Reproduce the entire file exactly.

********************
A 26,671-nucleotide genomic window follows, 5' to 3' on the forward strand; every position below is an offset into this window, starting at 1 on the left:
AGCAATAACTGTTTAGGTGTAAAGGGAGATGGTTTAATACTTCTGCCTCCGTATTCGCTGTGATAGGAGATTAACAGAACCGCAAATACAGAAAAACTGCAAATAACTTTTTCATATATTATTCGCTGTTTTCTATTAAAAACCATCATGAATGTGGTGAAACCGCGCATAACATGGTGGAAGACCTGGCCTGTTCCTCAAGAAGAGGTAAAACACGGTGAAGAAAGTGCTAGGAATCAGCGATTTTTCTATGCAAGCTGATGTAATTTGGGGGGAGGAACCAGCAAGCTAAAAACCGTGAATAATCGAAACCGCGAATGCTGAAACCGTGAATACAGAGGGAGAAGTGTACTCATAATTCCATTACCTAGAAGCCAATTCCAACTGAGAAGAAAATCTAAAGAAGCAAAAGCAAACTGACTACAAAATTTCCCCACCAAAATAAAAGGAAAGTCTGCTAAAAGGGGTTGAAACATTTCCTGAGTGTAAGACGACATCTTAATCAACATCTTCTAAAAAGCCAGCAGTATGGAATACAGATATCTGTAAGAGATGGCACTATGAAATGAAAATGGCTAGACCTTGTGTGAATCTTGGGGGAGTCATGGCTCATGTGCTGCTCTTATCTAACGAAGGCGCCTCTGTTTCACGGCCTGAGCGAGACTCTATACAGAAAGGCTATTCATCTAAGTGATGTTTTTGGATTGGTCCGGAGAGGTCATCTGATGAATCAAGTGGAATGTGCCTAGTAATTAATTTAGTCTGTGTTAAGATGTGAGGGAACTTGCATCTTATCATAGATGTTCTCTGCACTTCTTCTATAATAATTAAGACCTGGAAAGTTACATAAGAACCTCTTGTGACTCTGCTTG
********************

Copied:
A 26,671-nucleotide genomic window follows, 5' to 3' on the forward strand; every position below is an offset into this window, starting at 1 on the left:
AGCAATAACTGTTTAGGTGTAAAGGGAGATGGTTTAATACTTCTGCCTCCGTATTCGCTGTGATAGGAGATTAACAGAACCGCAAATACAGAAAAACTGCAAATAACTTTTTCATATATTATTCGCTGTTTTCTATTAAAAACCATCATGAATGTGGTGAAACCGCGCATAACATGGTGGAAGACCTGGCCTGTTCCTCAAGAAGAGGTAAAACACGGTGAAGAAAGTGCTAGGAATCAGCGATTTTTCTATGCAAGCTGATGTAATTTGGGGGGAGGAACCAGCAAGCTAAAAACCGTGAATAATCGAAACCGCGAATGCTGAAACCGTGAATACAGAGGGAGAAGTGTACTCATAATTCCATTACCTAGAAGCCAATTCCAACTGAGAAGAAAATCTAAAGAAGCAAAAGCAAACTGACTACAAAATTTCCCCACCAAAATAAAAGGAAAGTCTGCTAAAAGGGGTTGAAACATTTCCTGAGTGTAAGACGACATCTTAATCAACATCTTCTAAAAAGCCAGCAGTATGGAATACAGATATCTGTAAGAGATGGCACTATGAAATGAAAATGGCTAGACCTTGTGTGAATCTTGGGGGAGTCATGGCTCATGTGCTGCTCTTATCTAACGAAGGCGCCTCTGTTTCACGGCCTGAGCGAGACTCTATACAGAAAGGCTATTCATCTAAGTGATGTTTTTGGATTGGTCCGGAGAGGTCATCTGATGAATCAAGTGGAATGTGCCTAGTAATTAATTTAGTCTGTGTTAAGATGTGAGGGAACTTGCATCTTATCATAGATGTTCTCTGCACTTCTTCTATAATAATTAAGACCTGGAAAGTTACATAAGAACCTCTTGTGACTCTGCTTG